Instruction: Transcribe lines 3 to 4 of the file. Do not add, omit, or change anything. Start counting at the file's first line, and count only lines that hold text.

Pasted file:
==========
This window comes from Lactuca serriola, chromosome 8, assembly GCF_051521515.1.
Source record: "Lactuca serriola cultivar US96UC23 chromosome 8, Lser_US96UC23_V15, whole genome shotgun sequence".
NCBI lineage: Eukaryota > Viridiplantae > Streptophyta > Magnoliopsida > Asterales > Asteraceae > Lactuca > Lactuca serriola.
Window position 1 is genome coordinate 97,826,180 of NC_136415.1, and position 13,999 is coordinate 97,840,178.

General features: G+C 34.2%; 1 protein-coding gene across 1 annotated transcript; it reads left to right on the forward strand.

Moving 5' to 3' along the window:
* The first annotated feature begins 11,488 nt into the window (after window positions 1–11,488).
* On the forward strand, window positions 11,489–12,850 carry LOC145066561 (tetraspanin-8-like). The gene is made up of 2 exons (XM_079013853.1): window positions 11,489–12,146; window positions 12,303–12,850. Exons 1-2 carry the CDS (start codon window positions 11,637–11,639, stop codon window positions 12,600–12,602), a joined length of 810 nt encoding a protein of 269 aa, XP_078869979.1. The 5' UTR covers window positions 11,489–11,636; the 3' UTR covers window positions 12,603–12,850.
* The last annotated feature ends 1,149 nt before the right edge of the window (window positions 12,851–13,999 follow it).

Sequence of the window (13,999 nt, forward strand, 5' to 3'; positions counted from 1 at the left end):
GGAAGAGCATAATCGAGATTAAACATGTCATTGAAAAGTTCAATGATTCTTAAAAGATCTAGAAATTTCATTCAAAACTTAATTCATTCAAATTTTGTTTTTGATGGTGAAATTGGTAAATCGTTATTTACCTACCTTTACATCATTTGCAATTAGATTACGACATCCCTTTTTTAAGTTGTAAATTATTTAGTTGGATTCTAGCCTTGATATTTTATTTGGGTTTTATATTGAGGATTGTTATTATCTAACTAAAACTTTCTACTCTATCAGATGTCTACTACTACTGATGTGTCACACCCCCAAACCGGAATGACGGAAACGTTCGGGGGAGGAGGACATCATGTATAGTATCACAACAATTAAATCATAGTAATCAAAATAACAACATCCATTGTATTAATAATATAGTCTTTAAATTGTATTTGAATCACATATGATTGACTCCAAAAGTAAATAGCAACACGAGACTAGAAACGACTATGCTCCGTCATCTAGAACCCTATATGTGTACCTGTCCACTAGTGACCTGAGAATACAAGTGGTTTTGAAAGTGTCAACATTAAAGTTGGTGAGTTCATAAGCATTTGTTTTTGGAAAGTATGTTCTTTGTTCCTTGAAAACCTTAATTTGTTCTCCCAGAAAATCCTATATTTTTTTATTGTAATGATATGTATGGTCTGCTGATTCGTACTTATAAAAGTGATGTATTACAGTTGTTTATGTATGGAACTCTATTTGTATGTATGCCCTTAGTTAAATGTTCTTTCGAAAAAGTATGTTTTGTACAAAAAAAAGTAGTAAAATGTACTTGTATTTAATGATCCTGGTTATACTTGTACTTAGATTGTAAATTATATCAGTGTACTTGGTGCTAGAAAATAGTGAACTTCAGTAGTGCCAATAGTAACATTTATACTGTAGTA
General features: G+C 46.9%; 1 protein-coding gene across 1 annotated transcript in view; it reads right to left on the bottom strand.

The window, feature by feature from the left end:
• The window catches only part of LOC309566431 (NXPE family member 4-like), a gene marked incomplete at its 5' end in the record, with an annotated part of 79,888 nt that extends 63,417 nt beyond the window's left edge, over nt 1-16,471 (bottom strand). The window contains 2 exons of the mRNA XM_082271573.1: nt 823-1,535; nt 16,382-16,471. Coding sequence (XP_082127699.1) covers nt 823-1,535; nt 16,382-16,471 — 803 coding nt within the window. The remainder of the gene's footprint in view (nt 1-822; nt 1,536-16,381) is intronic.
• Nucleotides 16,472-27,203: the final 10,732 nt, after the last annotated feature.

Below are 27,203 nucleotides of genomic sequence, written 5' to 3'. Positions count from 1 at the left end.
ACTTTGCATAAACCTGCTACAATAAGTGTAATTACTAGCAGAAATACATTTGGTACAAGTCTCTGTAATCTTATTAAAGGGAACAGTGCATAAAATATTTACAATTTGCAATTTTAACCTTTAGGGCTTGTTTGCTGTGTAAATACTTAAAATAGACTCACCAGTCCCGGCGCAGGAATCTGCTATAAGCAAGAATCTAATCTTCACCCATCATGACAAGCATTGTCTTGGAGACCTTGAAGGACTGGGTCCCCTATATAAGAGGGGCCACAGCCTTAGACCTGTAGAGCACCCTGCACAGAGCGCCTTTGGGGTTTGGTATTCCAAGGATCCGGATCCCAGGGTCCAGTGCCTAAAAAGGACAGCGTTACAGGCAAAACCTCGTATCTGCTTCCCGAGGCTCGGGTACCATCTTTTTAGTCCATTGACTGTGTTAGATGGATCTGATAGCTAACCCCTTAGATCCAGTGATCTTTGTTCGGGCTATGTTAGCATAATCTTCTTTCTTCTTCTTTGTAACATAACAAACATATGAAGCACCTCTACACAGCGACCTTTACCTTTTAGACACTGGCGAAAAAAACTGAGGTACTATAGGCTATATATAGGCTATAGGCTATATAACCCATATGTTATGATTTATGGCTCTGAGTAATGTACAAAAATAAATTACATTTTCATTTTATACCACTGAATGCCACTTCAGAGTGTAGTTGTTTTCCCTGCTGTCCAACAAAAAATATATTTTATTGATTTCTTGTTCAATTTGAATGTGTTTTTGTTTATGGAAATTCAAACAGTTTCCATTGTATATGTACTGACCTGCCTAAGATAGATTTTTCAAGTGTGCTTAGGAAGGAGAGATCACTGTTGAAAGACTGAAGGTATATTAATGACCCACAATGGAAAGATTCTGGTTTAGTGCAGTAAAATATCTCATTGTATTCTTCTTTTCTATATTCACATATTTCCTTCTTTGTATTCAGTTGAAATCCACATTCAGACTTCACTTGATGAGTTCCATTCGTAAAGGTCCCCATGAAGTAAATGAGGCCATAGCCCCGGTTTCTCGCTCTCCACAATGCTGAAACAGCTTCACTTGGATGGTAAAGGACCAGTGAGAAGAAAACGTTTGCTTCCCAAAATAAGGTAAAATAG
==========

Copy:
NCBI lineage: Eukaryota > Viridiplantae > Streptophyta > Magnoliopsida > Asterales > Asteraceae > Lactuca > Lactuca serriola.
Window position 1 is genome coordinate 97,826,180 of NC_136415.1, and position 13,999 is coordinate 97,840,178.